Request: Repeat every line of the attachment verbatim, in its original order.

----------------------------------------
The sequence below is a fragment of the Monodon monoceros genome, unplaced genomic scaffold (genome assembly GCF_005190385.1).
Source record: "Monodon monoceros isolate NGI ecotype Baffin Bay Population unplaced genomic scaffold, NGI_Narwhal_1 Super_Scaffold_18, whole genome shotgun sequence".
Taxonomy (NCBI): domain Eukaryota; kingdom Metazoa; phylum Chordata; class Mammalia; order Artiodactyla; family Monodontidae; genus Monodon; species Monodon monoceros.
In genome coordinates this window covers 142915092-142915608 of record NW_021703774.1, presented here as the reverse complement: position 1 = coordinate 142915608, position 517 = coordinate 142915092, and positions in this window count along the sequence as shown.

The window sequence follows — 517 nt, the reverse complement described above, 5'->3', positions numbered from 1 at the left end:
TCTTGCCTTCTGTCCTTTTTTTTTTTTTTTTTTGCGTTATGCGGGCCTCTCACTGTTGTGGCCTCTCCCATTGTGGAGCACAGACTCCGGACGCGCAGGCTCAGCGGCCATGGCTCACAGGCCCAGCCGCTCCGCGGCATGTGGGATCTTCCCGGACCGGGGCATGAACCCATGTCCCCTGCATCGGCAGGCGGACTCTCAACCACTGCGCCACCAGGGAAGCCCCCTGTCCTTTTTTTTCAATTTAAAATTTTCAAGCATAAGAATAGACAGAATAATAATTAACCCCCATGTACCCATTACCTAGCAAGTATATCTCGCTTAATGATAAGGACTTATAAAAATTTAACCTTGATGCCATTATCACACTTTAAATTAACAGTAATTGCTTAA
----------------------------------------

The sequence below is a fragment of the Monodon monoceros genome, unplaced genomic scaffold (genome assembly GCF_005190385.1).
Source record: "Monodon monoceros isolate NGI ecotype Baffin Bay Population unplaced genomic scaffold, NGI_Narwhal_1 Super_Scaffold_18, whole genome shotgun sequence".
Taxonomy (NCBI): domain Eukaryota; kingdom Metazoa; phylum Chordata; class Mammalia; order Artiodactyla; family Monodontidae; genus Monodon; species Monodon monoceros.
In genome coordinates this window covers 142915092-142915608 of record NW_021703774.1, presented here as the reverse complement: position 1 = coordinate 142915608, position 517 = coordinate 142915092, and positions in this window count along the sequence as shown.

The window sequence follows — 517 nt, the reverse complement described above, 5'->3', positions numbered from 1 at the left end:
TCTTGCCTTCTGTCCTTTTTTTTTTTTTTTTTTGCGTTATGCGGGCCTCTCACTGTTGTGGCCTCTCCCATTGTGGAGCACAGACTCCGGACGCGCAGGCTCAGCGGCCATGGCTCACAGGCCCAGCCGCTCCGCGGCATGTGGGATCTTCCCGGACCGGGGCATGAACCCATGTCCCCTGCATCGGCAGGCGGACTCTCAACCACTGCGCCACCAGGGAAGCCCCCTGTCCTTTTTTTTCAATTTAAAATTTTCAAGCATAAGAATAGACAGAATAATAATTAACCCCCATGTACCCATTACCTAGCAAGTATATCTCGCTTAATGATAAGGACTTATAAAAATTTAACCTTGATGCCATTATCACACTTTAAATTAACAGTAATTGCTTAA